(2008 Baltimore Sun file photo by Doug Kapustin)

Posted by Tim Wheeler at 2:33 PM | | Comments (5)
Categories: Chesapeake Bay, Climate change, Food, News

February 26, 2010

Farmers' markets or CSAs -- you decide

This is the time of year when consumers of local and organic foods start thinking about spring produce -- CSAs are signing up people for the spring. But how do you decide on a CSA, which stands for community supported agriculture, or the farmers' market?

There are so many more farmers' markets now in the region and around the country. You can go and pick what you want from seasonal fruits and vegetables, as well as other goodies. Many people like to make a morning of browsing. Many vendors will let you sample.

Some markets, like the main Baltimore City market under the JFX -- which opens May 3 -- have even gotten a little crowded with people who bring the whole family and make an event out of shopping.

But a CSA, where you arrange in advance for a box of fresh seasonal items to arrive at your home or designated location, is also appealing. You know you're getting a lot of good stuff without a trip to the market, including some things you may not have ever thought to buy.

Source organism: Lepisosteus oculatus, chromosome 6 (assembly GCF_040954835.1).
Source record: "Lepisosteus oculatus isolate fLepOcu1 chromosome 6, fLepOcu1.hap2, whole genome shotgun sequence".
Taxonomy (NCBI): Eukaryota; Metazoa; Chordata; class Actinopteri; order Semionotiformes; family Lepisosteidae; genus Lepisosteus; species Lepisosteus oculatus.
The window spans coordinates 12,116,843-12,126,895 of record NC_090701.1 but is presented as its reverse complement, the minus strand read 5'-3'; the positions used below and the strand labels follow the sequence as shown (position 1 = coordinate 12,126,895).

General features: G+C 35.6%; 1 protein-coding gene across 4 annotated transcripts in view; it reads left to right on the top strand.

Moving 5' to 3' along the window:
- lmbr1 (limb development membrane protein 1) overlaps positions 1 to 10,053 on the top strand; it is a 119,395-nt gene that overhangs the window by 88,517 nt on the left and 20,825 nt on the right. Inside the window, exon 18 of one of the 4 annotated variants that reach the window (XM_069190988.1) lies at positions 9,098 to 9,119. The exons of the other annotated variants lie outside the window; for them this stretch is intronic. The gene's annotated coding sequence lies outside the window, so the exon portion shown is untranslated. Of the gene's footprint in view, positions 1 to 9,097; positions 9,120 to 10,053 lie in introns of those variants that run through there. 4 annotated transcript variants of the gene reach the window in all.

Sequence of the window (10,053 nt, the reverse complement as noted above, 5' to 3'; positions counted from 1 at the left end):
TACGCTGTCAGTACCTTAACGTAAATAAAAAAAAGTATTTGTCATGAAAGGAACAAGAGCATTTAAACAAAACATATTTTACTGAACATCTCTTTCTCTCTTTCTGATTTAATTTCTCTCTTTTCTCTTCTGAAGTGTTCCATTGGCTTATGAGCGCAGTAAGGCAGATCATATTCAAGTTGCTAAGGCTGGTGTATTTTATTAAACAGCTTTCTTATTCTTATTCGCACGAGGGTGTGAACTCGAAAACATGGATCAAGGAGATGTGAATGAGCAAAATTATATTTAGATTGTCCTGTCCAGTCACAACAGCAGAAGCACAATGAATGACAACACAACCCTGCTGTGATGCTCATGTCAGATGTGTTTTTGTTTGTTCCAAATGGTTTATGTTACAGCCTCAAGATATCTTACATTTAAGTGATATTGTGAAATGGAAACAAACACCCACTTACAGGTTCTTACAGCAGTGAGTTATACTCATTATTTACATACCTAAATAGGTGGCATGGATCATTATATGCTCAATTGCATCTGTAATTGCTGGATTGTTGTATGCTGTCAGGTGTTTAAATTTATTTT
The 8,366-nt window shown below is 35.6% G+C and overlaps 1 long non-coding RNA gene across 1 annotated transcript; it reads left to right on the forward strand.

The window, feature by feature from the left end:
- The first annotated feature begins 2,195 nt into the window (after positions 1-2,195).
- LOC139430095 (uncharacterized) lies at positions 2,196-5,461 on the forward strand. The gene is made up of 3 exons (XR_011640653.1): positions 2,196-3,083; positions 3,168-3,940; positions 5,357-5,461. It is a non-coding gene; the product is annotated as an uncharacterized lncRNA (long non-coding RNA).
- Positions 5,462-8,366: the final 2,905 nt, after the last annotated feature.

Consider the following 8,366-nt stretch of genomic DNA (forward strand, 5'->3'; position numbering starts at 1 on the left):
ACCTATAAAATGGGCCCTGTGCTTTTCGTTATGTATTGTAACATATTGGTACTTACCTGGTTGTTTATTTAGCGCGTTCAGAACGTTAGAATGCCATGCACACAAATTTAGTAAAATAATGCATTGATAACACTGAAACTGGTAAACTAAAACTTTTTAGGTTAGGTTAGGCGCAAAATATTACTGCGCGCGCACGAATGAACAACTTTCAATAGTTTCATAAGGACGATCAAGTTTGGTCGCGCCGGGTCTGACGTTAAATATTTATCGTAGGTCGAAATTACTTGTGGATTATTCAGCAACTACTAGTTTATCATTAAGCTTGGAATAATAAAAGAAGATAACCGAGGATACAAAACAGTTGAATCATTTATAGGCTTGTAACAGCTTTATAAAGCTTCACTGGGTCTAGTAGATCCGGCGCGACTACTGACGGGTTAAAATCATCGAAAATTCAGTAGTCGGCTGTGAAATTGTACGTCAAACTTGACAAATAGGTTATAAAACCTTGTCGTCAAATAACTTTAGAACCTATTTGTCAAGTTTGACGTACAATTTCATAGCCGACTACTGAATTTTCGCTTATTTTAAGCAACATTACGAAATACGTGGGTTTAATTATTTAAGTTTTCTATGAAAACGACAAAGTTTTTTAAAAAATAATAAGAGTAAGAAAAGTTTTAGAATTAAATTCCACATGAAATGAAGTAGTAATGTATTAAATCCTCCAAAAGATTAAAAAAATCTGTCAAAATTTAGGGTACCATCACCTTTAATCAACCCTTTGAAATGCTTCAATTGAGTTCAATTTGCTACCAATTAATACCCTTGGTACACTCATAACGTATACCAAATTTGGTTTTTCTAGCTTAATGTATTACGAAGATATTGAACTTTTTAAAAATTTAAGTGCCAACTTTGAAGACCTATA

The state has a list of markets and CSAs, if you're interested in exploring one or another -- or both. There are no rules.  

So, which do you prefer? Has anyone participated in a CSA and loved it? Did you still find yourself going to the farmers' market, too?

Baltimore Sun file photo of the farmers' market under the JFX/Amy Davis

Posted by Meredith Cohn at 12:06 PM | | Comments (16)
Categories: Food, Shopping

February 25, 2010

Sustainable food and sustainable grooves


Round up your friends and family this Saturday and head over to Boordy Vineyard’s Fond of You Fondue event. Nothing could be more relaxing than kicking back to the sultry melodies of Bossalingo while sipping local wines and sampling homemade fondues. Learn about winemaking while touring Boordy’s vineyard and romantic nineteenth century wine cellar. End the evening by toasting marshmallows over an open-flame cauldron.

Festivities will repeat themselves on Sunday, to the tunes of The Mudbugs.

Fondues include rich chocolate fondue, five-cheese and roasted garlic fondue, and creamy caramel and butterscotch fondue. Everything is homemade and/or local.

The price for admission is $18 for adults and $5 for children. The event begins at 1 p.m. and ends at 5 p.m. For more information and directions, visit Boordy’s web site.

Image courtesy of elh70 on Flickr

Posted by Christy Zuccarini at 3:29 PM | | Comments (0)
Categories: Events, Food

February 4, 2010

USDA takes accounting of organic farms

It seems that organic farming is gaining a nice foothold in America and are doing okay business-wise.

The just release 2008 Organic Production Survery conducted by the U.S. Department of Agriculture shows the amount of farmland dedicated to organic crops and livestock is still really small but growing fast.